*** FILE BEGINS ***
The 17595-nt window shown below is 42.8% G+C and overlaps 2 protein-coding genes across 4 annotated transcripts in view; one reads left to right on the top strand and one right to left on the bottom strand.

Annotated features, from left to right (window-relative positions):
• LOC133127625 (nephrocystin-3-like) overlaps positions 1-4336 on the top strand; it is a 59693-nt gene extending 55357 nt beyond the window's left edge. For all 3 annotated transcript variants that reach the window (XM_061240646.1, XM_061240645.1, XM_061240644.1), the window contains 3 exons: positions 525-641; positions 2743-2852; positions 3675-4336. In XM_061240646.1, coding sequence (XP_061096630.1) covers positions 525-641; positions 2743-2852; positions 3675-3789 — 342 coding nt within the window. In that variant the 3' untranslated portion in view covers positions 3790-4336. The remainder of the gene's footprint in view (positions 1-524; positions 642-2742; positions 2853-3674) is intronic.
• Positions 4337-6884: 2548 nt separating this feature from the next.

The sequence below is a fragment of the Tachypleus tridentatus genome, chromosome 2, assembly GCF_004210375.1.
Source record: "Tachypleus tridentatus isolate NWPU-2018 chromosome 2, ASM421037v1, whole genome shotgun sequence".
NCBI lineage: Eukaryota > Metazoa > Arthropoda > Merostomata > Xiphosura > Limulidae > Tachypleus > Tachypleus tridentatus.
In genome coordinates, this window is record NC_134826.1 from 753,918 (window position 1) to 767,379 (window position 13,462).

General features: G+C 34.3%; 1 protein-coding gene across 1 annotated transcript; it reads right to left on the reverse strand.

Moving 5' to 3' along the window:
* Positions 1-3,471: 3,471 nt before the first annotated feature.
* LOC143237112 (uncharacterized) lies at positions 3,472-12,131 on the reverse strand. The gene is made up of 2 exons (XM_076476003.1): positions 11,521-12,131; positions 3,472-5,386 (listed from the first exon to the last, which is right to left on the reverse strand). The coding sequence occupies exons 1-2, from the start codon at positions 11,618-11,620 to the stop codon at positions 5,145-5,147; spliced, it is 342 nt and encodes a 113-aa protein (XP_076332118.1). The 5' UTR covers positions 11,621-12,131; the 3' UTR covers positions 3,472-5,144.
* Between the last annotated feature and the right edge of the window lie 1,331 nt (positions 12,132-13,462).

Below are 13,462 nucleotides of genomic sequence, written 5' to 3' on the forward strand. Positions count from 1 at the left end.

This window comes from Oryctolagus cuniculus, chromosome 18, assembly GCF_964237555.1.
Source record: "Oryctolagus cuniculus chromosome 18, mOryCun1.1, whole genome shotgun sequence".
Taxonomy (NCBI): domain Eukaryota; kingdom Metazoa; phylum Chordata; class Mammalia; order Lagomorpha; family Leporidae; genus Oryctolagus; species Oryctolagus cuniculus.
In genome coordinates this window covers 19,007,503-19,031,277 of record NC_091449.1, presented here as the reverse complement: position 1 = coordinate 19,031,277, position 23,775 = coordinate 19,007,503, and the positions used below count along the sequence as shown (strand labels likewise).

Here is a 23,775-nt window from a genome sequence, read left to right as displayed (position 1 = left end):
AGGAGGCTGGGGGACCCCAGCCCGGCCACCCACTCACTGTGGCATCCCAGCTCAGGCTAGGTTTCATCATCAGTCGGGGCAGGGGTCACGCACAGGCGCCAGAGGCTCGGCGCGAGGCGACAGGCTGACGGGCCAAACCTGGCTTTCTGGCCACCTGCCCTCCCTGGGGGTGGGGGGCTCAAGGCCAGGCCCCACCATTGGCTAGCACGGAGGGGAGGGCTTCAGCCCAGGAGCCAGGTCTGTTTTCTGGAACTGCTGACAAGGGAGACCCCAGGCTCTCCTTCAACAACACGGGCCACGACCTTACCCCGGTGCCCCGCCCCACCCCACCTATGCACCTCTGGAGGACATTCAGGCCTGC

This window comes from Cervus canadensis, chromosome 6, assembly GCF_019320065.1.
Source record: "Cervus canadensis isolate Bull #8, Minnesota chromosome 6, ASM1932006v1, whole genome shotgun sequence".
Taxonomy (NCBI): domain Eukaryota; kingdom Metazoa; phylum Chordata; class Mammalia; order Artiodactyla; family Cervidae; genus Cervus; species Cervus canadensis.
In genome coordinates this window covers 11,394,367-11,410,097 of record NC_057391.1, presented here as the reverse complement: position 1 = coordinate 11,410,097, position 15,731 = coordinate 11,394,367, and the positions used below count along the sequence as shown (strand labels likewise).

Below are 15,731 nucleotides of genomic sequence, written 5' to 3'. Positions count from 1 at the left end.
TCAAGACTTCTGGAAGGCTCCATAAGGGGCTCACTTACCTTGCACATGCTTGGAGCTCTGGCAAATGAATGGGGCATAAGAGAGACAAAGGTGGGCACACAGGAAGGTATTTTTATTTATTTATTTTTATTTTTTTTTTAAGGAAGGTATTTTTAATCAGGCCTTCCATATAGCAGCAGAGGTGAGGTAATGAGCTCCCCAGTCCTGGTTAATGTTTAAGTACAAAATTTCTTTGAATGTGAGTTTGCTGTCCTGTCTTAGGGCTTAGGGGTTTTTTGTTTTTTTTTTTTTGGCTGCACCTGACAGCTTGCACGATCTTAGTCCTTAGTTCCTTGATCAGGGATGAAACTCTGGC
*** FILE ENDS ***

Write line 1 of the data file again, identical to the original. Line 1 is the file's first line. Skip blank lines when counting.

The 17595-nt window shown below is 42.8% G+C and overlaps 2 protein-coding genes across 4 annotated transcripts in view; one reads left to right on the top strand and one right to left on the bottom strand.